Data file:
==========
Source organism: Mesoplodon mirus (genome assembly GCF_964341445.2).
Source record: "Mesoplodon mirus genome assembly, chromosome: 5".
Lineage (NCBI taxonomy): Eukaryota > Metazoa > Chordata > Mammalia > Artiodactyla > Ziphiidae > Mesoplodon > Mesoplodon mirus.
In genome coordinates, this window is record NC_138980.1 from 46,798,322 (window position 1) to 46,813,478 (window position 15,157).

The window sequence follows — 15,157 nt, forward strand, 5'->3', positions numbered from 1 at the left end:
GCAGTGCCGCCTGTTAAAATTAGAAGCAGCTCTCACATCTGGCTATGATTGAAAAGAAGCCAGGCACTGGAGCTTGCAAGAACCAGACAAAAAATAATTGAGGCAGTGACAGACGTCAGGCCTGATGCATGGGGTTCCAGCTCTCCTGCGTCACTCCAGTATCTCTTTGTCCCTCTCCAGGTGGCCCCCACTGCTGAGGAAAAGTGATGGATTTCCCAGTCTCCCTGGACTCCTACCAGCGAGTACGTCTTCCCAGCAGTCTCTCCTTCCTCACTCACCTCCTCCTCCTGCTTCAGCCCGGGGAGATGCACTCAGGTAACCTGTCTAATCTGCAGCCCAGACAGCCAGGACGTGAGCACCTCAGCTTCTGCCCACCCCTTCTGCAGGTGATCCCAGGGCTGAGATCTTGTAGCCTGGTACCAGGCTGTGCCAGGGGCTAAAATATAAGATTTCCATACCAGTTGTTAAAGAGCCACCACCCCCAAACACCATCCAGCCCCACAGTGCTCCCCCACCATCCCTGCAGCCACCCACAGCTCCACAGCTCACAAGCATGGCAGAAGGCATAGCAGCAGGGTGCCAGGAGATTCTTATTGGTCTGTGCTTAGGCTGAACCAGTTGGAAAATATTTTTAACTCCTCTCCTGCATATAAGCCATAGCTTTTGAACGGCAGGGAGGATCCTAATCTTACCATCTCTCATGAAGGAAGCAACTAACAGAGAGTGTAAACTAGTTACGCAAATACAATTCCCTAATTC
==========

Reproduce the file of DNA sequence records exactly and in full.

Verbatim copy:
Source organism: Mesoplodon mirus (genome assembly GCF_964341445.2).
Source record: "Mesoplodon mirus genome assembly, chromosome: 5".
Lineage (NCBI taxonomy): Eukaryota > Metazoa > Chordata > Mammalia > Artiodactyla > Ziphiidae > Mesoplodon > Mesoplodon mirus.
In genome coordinates, this window is record NC_138980.1 from 46,798,322 (window position 1) to 46,813,478 (window position 15,157).

The window sequence follows — 15,157 nt, forward strand, 5'->3', positions numbered from 1 at the left end:
GCAGTGCCGCCTGTTAAAATTAGAAGCAGCTCTCACATCTGGCTATGATTGAAAAGAAGCCAGGCACTGGAGCTTGCAAGAACCAGACAAAAAATAATTGAGGCAGTGACAGACGTCAGGCCTGATGCATGGGGTTCCAGCTCTCCTGCGTCACTCCAGTATCTCTTTGTCCCTCTCCAGGTGGCCCCCACTGCTGAGGAAAAGTGATGGATTTCCCAGTCTCCCTGGACTCCTACCAGCGAGTACGTCTTCCCAGCAGTCTCTCCTTCCTCACTCACCTCCTCCTCCTGCTTCAGCCCGGGGAGATGCACTCAGGTAACCTGTCTAATCTGCAGCCCAGACAGCCAGGACGTGAGCACCTCAGCTTCTGCCCACCCCTTCTGCAGGTGATCCCAGGGCTGAGATCTTGTAGCCTGGTACCAGGCTGTGCCAGGGGCTAAAATATAAGATTTCCATACCAGTTGTTAAAGAGCCACCACCCCCAAACACCATCCAGCCCCACAGTGCTCCCCCACCATCCCTGCAGCCACCCACAGCTCCACAGCTCACAAGCATGGCAGAAGGCATAGCAGCAGGGTGCCAGGAGATTCTTATTGGTCTGTGCTTAGGCTGAACCAGTTGGAAAATATTTTTAACTCCTCTCCTGCATATAAGCCATAGCTTTTGAACGGCAGGGAGGATCCTAATCTTACCATCTCTCATGAAGGAAGCAACTAACAGAGAGTGTAAACTAGTTACGCAAATACAATTCCCTAATTC